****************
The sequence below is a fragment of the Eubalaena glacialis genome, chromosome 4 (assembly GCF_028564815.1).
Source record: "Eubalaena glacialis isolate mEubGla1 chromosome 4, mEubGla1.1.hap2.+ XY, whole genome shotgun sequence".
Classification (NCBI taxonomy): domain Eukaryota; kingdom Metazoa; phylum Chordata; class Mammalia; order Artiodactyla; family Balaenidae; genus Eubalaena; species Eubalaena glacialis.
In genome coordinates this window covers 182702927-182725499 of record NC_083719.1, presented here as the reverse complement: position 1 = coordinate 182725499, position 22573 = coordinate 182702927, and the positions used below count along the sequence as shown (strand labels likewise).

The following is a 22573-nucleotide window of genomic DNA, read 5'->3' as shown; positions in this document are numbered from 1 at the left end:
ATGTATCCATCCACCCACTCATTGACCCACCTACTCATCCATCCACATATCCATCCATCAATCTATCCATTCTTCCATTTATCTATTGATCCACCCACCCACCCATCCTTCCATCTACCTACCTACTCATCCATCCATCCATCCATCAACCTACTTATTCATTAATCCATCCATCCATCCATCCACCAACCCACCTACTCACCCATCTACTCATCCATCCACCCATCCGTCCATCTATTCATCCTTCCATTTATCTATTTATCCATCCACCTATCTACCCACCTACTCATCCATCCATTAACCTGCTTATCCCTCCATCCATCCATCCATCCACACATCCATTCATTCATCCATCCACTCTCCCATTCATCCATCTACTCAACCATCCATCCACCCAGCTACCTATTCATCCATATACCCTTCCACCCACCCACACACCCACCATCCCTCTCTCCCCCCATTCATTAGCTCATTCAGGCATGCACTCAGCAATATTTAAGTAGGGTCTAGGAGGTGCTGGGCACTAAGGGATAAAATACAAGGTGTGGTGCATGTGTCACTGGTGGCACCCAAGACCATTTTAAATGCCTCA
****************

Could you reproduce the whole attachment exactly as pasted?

The sequence below is a fragment of the Eubalaena glacialis genome, chromosome 4 (assembly GCF_028564815.1).
Source record: "Eubalaena glacialis isolate mEubGla1 chromosome 4, mEubGla1.1.hap2.+ XY, whole genome shotgun sequence".
Classification (NCBI taxonomy): domain Eukaryota; kingdom Metazoa; phylum Chordata; class Mammalia; order Artiodactyla; family Balaenidae; genus Eubalaena; species Eubalaena glacialis.
In genome coordinates this window covers 182702927-182725499 of record NC_083719.1, presented here as the reverse complement: position 1 = coordinate 182725499, position 22573 = coordinate 182702927, and the positions used below count along the sequence as shown (strand labels likewise).

The following is a 22573-nucleotide window of genomic DNA, read 5'->3' as shown; positions in this document are numbered from 1 at the left end:
ATGTATCCATCCACCCACTCATTGACCCACCTACTCATCCATCCACATATCCATCCATCAATCTATCCATTCTTCCATTTATCTATTGATCCACCCACCCACCCATCCTTCCATCTACCTACCTACTCATCCATCCATCCATCCATCAACCTACTTATTCATTAATCCATCCATCCATCCATCCACCAACCCACCTACTCACCCATCTACTCATCCATCCACCCATCCGTCCATCTATTCATCCTTCCATTTATCTATTTATCCATCCACCTATCTACCCACCTACTCATCCATCCATTAACCTGCTTATCCCTCCATCCATCCATCCATCCACACATCCATTCATTCATCCATCCACTCTCCCATTCATCCATCTACTCAACCATCCATCCACCCAGCTACCTATTCATCCATATACCCTTCCACCCACCCACACACCCACCATCCCTCTCTCCCCCCATTCATTAGCTCATTCAGGCATGCACTCAGCAATATTTAAGTAGGGTCTAGGAGGTGCTGGGCACTAAGGGATAAAATACAAGGTGTGGTGCATGTGTCACTGGTGGCACCCAAGACCATTTTAAATGCCTCA